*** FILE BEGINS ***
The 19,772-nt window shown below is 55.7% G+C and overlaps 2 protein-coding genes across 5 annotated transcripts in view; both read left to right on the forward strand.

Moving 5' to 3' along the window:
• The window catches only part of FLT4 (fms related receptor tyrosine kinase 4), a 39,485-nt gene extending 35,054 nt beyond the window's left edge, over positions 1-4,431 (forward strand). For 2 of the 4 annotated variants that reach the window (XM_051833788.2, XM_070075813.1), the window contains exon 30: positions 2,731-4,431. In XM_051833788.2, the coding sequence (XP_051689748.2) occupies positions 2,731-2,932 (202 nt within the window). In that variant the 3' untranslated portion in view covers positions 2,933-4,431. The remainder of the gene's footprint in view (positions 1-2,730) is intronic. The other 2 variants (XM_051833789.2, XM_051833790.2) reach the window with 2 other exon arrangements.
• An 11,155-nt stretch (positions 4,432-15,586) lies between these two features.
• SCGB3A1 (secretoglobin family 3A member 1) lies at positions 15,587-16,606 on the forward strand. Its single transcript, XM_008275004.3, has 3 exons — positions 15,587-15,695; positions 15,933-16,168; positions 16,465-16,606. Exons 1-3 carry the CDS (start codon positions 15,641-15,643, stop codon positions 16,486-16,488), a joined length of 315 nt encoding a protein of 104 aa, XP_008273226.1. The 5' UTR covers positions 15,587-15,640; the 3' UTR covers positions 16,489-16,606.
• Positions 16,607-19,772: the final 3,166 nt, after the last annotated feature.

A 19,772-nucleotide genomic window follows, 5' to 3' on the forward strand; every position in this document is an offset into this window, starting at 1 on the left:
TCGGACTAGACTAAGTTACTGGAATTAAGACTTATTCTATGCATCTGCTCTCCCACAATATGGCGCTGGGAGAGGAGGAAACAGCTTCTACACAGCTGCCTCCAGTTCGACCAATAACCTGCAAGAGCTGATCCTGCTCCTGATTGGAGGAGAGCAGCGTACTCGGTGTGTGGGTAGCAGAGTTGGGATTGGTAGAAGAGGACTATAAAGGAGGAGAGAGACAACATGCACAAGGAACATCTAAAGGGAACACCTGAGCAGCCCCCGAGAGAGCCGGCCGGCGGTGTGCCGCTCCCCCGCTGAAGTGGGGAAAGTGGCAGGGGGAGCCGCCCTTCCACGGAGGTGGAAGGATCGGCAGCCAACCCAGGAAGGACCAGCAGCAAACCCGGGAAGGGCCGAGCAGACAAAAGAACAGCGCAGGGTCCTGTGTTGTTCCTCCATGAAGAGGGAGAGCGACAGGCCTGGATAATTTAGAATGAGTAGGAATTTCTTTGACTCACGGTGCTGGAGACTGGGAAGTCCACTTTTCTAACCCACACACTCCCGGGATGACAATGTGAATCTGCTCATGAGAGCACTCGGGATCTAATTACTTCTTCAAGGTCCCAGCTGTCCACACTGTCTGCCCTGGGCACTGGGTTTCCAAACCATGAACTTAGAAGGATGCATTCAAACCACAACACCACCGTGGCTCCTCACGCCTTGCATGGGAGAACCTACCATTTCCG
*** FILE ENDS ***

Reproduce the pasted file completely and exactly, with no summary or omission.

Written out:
The 19,772-nt window shown below is 55.7% G+C and overlaps 2 protein-coding genes across 5 annotated transcripts in view; both read left to right on the forward strand.

Moving 5' to 3' along the window:
• The window catches only part of FLT4 (fms related receptor tyrosine kinase 4), a 39,485-nt gene extending 35,054 nt beyond the window's left edge, over positions 1-4,431 (forward strand). For 2 of the 4 annotated variants that reach the window (XM_051833788.2, XM_070075813.1), the window contains exon 30: positions 2,731-4,431. In XM_051833788.2, the coding sequence (XP_051689748.2) occupies positions 2,731-2,932 (202 nt within the window). In that variant the 3' untranslated portion in view covers positions 2,933-4,431. The remainder of the gene's footprint in view (positions 1-2,730) is intronic. The other 2 variants (XM_051833789.2, XM_051833790.2) reach the window with 2 other exon arrangements.
• An 11,155-nt stretch (positions 4,432-15,586) lies between these two features.
• SCGB3A1 (secretoglobin family 3A member 1) lies at positions 15,587-16,606 on the forward strand. Its single transcript, XM_008275004.3, has 3 exons — positions 15,587-15,695; positions 15,933-16,168; positions 16,465-16,606. Exons 1-3 carry the CDS (start codon positions 15,641-15,643, stop codon positions 16,486-16,488), a joined length of 315 nt encoding a protein of 104 aa, XP_008273226.1. The 5' UTR covers positions 15,587-15,640; the 3' UTR covers positions 16,489-16,606.
• Positions 16,607-19,772: the final 3,166 nt, after the last annotated feature.

A 19,772-nucleotide genomic window follows, 5' to 3' on the forward strand; every position in this document is an offset into this window, starting at 1 on the left:
TCGGACTAGACTAAGTTACTGGAATTAAGACTTATTCTATGCATCTGCTCTCCCACAATATGGCGCTGGGAGAGGAGGAAACAGCTTCTACACAGCTGCCTCCAGTTCGACCAATAACCTGCAAGAGCTGATCCTGCTCCTGATTGGAGGAGAGCAGCGTACTCGGTGTGTGGGTAGCAGAGTTGGGATTGGTAGAAGAGGACTATAAAGGAGGAGAGAGACAACATGCACAAGGAACATCTAAAGGGAACACCTGAGCAGCCCCCGAGAGAGCCGGCCGGCGGTGTGCCGCTCCCCCGCTGAAGTGGGGAAAGTGGCAGGGGGAGCCGCCCTTCCACGGAGGTGGAAGGATCGGCAGCCAACCCAGGAAGGACCAGCAGCAAACCCGGGAAGGGCCGAGCAGACAAAAGAACAGCGCAGGGTCCTGTGTTGTTCCTCCATGAAGAGGGAGAGCGACAGGCCTGGATAATTTAGAATGAGTAGGAATTTCTTTGACTCACGGTGCTGGAGACTGGGAAGTCCACTTTTCTAACCCACACACTCCCGGGATGACAATGTGAATCTGCTCATGAGAGCACTCGGGATCTAATTACTTCTTCAAGGTCCCAGCTGTCCACACTGTCTGCCCTGGGCACTGGGTTTCCAAACCATGAACTTAGAAGGATGCATTCAAACCACAACACCACCGTGGCTCCTCACGCCTTGCATGGGAGAACCTACCATTTCCG